Once everyone agrees that euthanasia is the best course of action, your vet will start the process.

If you need to sit down, don’t be afraid to ask for a chair. But if you can, stay with your pet, at least for now, so they are comforted by your presence. People often worry that when the time comes they will go to pieces. What is more likely to happen is that you will find an inner strength. You will be strong and be there with them for this final journey. This is about making your pet’s last moments as calm and peaceful as possible, and you will be surprised that this is something you can do, for them. Talk calmly and gently to your pet, so they know all is well. If you can’t trust your voice, just be near and calm. You are doing the right thing. All is well.


Your vet will hopefully prepare an anaesthetic or sedative injection for your dog. This is generally subcutaneous, meaning that it just has to go below the skin or maybe into the muscle and doesn’t have to go directly into a vein. It can simply go into the rump or leg, so it not so stressful or painful. This is a much more pleasant way to slip into peace. Your dog will hardly know what happened and will simply start to feel pleasantly drowsy.

You will notice that I said “Your vet will hopefully prepare an anaesthetic or sedative injection for your dog”. Some do not. Having seen it done both ways, the “two injection” method is definitely my preference. Boycie was not sedated first and he panicked as the vet pulled him about, trying to get the injection into his vein. Once the injection did go in, he was dead within seconds. It was unnecessarily harrowing, undignified and way too sudden – not the peaceful and a gentle goodbye we had hoped for. The only time a sedative may not be necessary is if the pet is already slipping into unconsciousness naturally.

dog sedation

After the sedation has been given, gently hold your dog as they begin to drift off. Their legs may start to buckle and their head may hang down as they get very sleepy, so make sure you support them without restraining them. They may react a little bit to the feelings of loss of control and may even try to get off the table or struggle a bit. Just help them to feel as calm and comfortable as possible.

After a few minutes they will become incredibly drowsy and you may like to hold them in your arms. Your vet may leave the room while you have some final alone time. Generally you have about 10-15 minutes with your dog as they go into a deep sleep. It is a precious moment.

So far your dog has only been sedated. They are still alive but fast asleep and may even snore peacefully.  They may still have a level of awareness, so continue to be calm and gentle. Hysterics won’t help your pet. Be brave. I always feel comforted by their gentle breathing and peaceful body. I have a last kiss and cuddle, thank them for their wonderful companionship and say goodbye.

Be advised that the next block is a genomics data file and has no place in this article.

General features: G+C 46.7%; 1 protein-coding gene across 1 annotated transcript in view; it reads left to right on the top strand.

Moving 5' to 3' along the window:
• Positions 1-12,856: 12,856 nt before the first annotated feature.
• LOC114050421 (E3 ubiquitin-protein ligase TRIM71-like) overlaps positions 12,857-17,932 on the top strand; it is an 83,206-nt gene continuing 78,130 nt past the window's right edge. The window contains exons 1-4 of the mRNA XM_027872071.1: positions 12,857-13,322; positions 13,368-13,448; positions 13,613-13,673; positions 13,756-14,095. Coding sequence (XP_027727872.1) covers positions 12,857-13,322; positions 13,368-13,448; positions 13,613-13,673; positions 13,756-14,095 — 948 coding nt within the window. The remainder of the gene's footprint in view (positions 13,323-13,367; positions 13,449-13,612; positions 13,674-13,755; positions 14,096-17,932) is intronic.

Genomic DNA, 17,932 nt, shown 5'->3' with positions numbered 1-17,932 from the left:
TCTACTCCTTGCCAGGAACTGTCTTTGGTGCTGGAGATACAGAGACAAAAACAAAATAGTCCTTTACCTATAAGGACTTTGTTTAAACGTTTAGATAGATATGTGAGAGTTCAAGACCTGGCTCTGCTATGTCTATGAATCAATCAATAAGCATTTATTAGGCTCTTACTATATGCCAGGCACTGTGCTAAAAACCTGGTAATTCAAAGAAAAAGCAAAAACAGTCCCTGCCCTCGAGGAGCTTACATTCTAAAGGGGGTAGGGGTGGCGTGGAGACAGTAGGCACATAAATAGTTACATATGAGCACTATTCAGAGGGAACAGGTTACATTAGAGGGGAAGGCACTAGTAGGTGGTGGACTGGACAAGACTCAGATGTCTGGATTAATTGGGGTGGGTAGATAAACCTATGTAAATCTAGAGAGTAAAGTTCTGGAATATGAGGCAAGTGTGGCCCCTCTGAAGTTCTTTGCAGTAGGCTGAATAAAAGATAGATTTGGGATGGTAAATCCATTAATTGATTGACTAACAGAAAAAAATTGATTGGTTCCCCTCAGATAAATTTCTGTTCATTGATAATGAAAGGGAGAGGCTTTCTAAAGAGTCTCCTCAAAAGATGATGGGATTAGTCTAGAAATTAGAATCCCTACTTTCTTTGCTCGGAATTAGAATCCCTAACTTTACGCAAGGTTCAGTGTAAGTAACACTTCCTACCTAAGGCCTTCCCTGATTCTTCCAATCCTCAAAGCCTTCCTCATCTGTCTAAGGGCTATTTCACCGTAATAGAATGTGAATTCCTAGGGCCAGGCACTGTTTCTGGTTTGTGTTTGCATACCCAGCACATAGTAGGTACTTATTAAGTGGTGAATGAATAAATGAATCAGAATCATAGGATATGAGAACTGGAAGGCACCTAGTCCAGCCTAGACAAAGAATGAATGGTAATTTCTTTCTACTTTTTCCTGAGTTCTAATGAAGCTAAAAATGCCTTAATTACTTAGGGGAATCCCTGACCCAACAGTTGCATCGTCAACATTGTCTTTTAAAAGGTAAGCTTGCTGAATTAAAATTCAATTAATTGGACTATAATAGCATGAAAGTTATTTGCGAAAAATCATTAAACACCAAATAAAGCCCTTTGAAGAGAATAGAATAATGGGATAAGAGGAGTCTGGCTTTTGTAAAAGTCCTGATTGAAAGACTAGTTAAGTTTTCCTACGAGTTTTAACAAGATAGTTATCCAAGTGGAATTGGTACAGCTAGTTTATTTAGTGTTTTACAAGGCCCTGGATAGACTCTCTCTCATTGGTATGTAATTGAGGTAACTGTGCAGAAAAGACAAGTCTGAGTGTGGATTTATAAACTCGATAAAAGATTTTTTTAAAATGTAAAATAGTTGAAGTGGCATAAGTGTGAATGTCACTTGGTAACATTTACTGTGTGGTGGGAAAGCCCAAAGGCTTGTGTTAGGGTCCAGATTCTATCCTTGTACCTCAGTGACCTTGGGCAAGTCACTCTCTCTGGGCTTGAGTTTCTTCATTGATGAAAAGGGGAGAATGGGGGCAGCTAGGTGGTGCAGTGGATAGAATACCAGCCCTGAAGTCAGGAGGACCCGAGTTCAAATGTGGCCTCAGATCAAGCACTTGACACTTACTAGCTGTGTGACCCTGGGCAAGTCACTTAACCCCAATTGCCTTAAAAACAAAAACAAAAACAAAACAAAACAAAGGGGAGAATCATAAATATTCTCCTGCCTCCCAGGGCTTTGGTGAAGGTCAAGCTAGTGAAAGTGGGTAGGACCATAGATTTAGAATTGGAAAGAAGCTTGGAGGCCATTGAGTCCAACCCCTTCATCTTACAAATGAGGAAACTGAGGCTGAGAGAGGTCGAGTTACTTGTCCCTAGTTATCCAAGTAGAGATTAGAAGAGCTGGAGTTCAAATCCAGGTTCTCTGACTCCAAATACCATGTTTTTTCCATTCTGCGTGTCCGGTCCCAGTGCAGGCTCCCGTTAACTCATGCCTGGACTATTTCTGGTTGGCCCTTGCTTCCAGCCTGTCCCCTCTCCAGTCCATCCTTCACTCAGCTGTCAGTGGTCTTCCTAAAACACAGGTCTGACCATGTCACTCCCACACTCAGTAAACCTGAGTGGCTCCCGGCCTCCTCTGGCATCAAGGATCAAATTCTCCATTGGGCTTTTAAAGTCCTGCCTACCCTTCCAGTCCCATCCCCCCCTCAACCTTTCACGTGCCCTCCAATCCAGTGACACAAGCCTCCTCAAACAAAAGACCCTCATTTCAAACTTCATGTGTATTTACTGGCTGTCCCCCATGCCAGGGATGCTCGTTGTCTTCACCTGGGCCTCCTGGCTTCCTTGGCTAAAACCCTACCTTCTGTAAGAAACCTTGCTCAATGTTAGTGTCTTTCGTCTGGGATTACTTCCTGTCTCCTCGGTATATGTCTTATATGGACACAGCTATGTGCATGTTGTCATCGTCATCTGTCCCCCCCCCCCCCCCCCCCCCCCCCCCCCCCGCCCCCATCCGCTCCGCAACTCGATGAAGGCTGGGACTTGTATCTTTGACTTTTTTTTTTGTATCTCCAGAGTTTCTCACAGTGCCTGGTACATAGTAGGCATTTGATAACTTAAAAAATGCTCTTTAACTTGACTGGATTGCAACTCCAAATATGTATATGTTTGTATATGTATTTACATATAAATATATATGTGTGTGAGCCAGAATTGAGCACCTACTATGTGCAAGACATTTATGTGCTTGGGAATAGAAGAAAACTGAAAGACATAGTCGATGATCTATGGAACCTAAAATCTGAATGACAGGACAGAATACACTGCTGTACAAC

You have done the most important part for your pet now. If you feel you don’t wish to be present for the actual euthanasia then tell your vet how you are feeling.

The final injection

Once your dog is fast asleep your vet will check their responses and then prepare the final injection. This one is injected into a vein so there may be a bit of searching for the vein, especially in a very ill dog. Don’t worry about your pet feeling any pain now as they are very deeply asleep.

My understanding is that this final drug is commonly a high dose (overdose) of an anaesthetic drug. Once administered, your dog will become unconscious incredibly quickly. The brain will stop functioning after just a few seconds and, because the brain works the heart and lungs, within about 20-40 seconds your dog will stop breathing and their heart will stop beating. Sometimes people worry that euthanasia works by causing their pet to have a heart attack, but this is not the case, so do not worry.

The vet will listen to their heart and check for reflexes. After a minute or two they will confirm that your pet has now passed away. Your pet’s eyes will probably be open and they may soil (this may also happen at the sedation stage), as the body is now completely relaxed. This is all normal. Don’t be alarmed.

Sometimes the passing is as quiet as a final breath, or sometimes a pet may gasp, twitch, vocalise or even move. Don’t worry, this can happen and is not unusual or anything to worry about. They are not suffering. Having witnessed this myself and being a little alarmed, I was told that it is just reflexes and electrical impulses in the body. This can be a natural part of any death.

dog paw in hand

I read a wonderful article by Adrienne Farricelli, a former veterinary hospital assistant.

Understanding Dog Pain During Euthanasia

This quote says it better than I ever could:

"Acknowledging what happens and acknowledging things that may go wrong is helpful. That way if things go well, you'll likely think "Is that it? That was very quick and peaceful!" and if things don't go very well, at least you know what may likely have happened so those last moments won't haunt you day after day as you wonder if your pet suffered. Truth is, the death of our pets is never pleasant to witness, but it's far better than suffering day after day, and most of all, our dogs will be eternally thankful for this last gift of unconditional love."

After the vet has confirmed that your pet has passed away, they can help you wrap them in the blanket, if you wish to take them home. You may be doing a home burial or taking them home for any other pets to say goodbye to. I do feel this is important. Other dogs in the household will want to know where their companion has gone, so do this if you can.